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Response to our 2019 Back-to-School® Brigade program was phenomenal. Read about how we are making a difference in the lives of military families, all thanks to our partners, volunteers and supporters like you:

Nearly 30 minutes before the start of Operation Homefront’s Back-to-School® Brigade (BTSB) event in San Antonio, a line of families started at the gym doors inside a local YMCA and snaked all the way out of the building.

Meanwhile, an army of volunteers, Operation Homefront employees and partners like Chobani and H-E-B made the necessary last-minute checks. The face painters were ready, the photo booth filled with props and more than 500 backpacks were stacked and ready to go.

The San Antonio event, which provided 500 backpacks, was one of nearly 100 BTSB events held across the nation throughout the summer. With the help of our corporate partners, donors and legions of volunteers, the events were estimated to provide over 40,000 kids with backpacks.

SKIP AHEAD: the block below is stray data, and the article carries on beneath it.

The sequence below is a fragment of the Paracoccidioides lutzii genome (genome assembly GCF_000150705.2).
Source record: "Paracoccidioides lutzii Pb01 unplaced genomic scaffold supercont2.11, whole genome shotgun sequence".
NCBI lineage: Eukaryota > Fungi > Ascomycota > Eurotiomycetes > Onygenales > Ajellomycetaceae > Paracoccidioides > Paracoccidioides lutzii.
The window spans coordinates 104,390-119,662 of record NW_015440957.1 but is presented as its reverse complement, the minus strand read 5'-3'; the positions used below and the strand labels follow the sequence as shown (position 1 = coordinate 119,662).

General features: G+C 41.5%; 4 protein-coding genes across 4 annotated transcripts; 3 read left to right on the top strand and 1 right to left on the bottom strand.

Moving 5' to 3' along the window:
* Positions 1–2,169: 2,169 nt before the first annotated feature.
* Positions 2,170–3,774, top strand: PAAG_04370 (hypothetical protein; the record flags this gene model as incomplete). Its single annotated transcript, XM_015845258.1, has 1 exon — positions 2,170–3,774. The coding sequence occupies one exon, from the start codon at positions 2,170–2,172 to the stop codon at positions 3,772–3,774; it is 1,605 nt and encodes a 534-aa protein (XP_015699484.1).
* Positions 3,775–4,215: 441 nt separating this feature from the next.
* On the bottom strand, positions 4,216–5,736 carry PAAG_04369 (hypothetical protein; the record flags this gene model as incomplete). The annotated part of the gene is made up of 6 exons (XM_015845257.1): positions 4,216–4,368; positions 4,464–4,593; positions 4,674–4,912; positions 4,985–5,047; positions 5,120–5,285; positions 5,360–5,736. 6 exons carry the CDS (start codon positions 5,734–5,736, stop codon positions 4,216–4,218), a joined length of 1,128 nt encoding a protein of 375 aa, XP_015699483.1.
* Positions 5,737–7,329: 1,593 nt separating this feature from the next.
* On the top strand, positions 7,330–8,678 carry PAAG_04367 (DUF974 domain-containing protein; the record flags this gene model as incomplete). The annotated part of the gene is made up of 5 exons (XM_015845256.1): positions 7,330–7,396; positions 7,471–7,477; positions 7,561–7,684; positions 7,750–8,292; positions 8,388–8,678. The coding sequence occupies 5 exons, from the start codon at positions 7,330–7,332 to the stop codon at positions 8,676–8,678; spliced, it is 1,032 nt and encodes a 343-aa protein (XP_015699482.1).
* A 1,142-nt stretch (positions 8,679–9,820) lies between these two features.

Volunteers from H-E-B helped make the day special for military families. Operation Homefront is proud to partner with H-E-B for BTSB as well as our Holiday Meal for Military program.

 

We were excited to host the team from Chobani at our San Antonio BTSB event. Chobani is donating $500,000 to help provide food for veterans and their families via Operation Homefront, and also matching donations—up to an additional $250,000!

Once the doors opened, the families filed through the gymnasium, gathering information on various resources from all the different booths and of course picking out a purple, pink, or clear backpack before leaving with smiling faces.